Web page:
March 7 Read Exodus 32:11-14
In response to the Lord’s statement that he will destroy the people and make a great multitude of Moses instead, Moses entreats the Lord not to carry this out for the sake of God’s name and the covenant promises he swore to Abraham, Isaac and Jacob. Then we read, “And the Lord repented of the evil which he thought to do unto his people.” God’s repentance is a difficult concept to understand since two apparently contradictory attitudes of God are depicted in this chapter. Briefly we would state that God’s eternal counsel is unchangeable. With man, repentance means to change one’s mind and reverse one’s purpose. Does God change his mind? To ask this question is to answer it. It was never God’s intention to destroy the nation as a whole at this time, but he speaks to us in human terms. All God’s works are eternal. He loves eternally, hates eternally and repents eternally. Therefore when we read in Scripture of God repenting we must always bear in mind that, which on our part is called repentance, is on the part of God but a means to an end, namely the realization of his eternal purpose. Psalter 137:1-3.
March 8 Read Exodus 32:14-24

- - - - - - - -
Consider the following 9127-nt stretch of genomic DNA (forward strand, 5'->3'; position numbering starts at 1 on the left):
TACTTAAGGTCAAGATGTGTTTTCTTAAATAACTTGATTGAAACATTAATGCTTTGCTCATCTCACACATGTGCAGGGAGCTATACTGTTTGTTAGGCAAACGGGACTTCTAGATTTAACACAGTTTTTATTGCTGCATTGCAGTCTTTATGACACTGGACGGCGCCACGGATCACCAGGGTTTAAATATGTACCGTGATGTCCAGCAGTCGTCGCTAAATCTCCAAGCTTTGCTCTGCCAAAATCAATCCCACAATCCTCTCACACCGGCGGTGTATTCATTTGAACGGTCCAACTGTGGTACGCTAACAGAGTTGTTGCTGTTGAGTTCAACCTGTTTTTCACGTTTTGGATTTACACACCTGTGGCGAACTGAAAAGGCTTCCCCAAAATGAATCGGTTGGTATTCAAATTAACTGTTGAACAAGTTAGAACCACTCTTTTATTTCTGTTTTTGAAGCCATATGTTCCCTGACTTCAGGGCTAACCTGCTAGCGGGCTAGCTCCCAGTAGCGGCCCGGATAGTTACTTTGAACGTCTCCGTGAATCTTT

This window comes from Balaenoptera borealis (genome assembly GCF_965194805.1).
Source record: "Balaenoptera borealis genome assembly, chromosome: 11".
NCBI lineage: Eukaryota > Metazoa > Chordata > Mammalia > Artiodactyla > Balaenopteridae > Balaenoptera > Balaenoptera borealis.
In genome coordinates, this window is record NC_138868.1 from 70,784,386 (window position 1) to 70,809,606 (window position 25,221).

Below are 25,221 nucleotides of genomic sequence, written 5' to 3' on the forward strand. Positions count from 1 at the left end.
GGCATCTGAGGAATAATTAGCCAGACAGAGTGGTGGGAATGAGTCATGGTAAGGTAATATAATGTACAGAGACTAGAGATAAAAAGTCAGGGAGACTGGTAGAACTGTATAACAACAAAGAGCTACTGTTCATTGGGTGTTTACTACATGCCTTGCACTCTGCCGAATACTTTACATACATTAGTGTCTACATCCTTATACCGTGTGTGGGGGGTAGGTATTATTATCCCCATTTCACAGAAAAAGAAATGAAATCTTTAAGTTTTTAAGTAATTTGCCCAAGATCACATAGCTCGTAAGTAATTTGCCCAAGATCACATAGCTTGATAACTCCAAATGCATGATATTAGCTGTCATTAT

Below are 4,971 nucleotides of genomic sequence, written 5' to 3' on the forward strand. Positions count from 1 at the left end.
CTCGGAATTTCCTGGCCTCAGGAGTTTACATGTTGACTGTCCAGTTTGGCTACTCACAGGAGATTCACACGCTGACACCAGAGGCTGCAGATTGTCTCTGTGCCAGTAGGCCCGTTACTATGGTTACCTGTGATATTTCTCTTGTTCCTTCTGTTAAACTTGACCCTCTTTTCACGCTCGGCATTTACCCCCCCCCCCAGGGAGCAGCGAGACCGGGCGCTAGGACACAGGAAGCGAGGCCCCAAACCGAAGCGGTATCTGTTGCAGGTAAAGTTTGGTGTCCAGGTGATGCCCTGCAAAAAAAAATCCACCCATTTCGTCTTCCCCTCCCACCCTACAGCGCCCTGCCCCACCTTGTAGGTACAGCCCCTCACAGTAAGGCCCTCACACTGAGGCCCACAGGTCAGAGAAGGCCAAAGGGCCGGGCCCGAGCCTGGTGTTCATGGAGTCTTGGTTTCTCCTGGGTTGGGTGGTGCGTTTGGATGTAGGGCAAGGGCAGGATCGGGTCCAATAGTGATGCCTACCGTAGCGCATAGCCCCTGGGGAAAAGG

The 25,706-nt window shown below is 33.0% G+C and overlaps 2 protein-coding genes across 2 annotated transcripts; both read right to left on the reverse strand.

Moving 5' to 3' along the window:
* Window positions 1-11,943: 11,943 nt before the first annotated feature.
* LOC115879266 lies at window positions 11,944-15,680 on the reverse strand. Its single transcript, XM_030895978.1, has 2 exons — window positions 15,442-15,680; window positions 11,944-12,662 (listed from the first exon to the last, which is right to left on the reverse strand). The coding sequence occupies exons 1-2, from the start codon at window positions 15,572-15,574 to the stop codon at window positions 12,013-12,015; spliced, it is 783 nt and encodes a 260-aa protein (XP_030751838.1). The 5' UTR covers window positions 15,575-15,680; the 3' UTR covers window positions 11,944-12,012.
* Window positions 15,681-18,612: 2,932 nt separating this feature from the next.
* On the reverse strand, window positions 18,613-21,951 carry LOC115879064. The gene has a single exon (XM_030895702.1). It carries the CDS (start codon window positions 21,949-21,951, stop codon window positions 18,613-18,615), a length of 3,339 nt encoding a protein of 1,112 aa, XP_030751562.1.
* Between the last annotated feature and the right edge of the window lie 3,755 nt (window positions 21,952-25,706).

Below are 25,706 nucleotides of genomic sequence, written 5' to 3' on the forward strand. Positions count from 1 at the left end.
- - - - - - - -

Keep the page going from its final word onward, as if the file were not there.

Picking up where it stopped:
After Moses made his intercession to God, he descended from the mount with the two stone tables of the law in his hands accompanied by Joshua. The noise of the people’s revelry reached their ears and Joshua, not being a party to God’s conversation to Moses earlier, imagines that it is a noise of war. Moses, who knew better, exclaims that it was the sounds of singing and feasting. As they come upon the scene of the golden calf and the dancing, Moses was greatly angered. He broke the stone tables, signifying that they broke the covenant, burnt the golden calf, ground it to powder and spread it in their drinking water. He takes Aaron to task for his leading part in this debacle, who in turn offers as a poor excuse that the people are to blame, and that the formation of the golden calf came by accident. Is this typical of you and me and our children, dear reader, to try and excuse our sins by placing the blame elsewhere? It is all too common a reaction when we are accused of a fault. If we are to blame, let us admit it, confess it, and seek forgiveness at the foot of the cross. Psalter 110:1-3.